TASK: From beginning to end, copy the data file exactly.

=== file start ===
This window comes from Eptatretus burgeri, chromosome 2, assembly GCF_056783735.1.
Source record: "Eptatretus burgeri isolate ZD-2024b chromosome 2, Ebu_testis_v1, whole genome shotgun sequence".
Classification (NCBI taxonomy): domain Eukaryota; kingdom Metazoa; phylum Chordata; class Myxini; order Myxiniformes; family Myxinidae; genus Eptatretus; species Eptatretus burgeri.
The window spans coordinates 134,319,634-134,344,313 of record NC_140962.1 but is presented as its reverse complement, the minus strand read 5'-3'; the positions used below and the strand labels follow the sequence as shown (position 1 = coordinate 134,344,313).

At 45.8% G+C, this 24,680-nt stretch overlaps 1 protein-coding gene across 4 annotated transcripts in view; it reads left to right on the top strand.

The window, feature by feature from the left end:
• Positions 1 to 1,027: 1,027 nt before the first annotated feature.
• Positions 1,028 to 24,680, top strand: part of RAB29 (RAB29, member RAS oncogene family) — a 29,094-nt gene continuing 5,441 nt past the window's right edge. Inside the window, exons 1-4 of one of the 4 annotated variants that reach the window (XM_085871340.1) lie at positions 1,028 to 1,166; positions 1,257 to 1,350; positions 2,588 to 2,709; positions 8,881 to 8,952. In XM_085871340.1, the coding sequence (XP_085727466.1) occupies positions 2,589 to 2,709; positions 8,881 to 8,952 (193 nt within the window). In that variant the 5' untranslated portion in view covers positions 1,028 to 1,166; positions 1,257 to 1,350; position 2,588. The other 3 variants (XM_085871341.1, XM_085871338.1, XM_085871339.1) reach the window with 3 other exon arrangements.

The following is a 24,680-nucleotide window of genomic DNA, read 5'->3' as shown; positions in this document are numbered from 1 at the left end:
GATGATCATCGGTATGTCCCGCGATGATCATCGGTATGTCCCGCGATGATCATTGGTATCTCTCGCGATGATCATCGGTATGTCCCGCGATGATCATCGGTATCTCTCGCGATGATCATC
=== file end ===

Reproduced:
This window comes from Eptatretus burgeri, chromosome 2, assembly GCF_056783735.1.
Source record: "Eptatretus burgeri isolate ZD-2024b chromosome 2, Ebu_testis_v1, whole genome shotgun sequence".
Classification (NCBI taxonomy): domain Eukaryota; kingdom Metazoa; phylum Chordata; class Myxini; order Myxiniformes; family Myxinidae; genus Eptatretus; species Eptatretus burgeri.
The window spans coordinates 134,319,634-134,344,313 of record NC_140962.1 but is presented as its reverse complement, the minus strand read 5'-3'; the positions used below and the strand labels follow the sequence as shown (position 1 = coordinate 134,344,313).

At 45.8% G+C, this 24,680-nt stretch overlaps 1 protein-coding gene across 4 annotated transcripts in view; it reads left to right on the top strand.

The window, feature by feature from the left end:
• Positions 1 to 1,027: 1,027 nt before the first annotated feature.
• Positions 1,028 to 24,680, top strand: part of RAB29 (RAB29, member RAS oncogene family) — a 29,094-nt gene continuing 5,441 nt past the window's right edge. Inside the window, exons 1-4 of one of the 4 annotated variants that reach the window (XM_085871340.1) lie at positions 1,028 to 1,166; positions 1,257 to 1,350; positions 2,588 to 2,709; positions 8,881 to 8,952. In XM_085871340.1, the coding sequence (XP_085727466.1) occupies positions 2,589 to 2,709; positions 8,881 to 8,952 (193 nt within the window). In that variant the 5' untranslated portion in view covers positions 1,028 to 1,166; positions 1,257 to 1,350; position 2,588. The other 3 variants (XM_085871341.1, XM_085871338.1, XM_085871339.1) reach the window with 3 other exon arrangements.

The following is a 24,680-nucleotide window of genomic DNA, read 5'->3' as shown; positions in this document are numbered from 1 at the left end:
GATGATCATCGGTATGTCCCGCGATGATCATCGGTATGTCCCGCGATGATCATTGGTATCTCTCGCGATGATCATCGGTATGTCCCGCGATGATCATCGGTATCTCTCGCGATGATCATC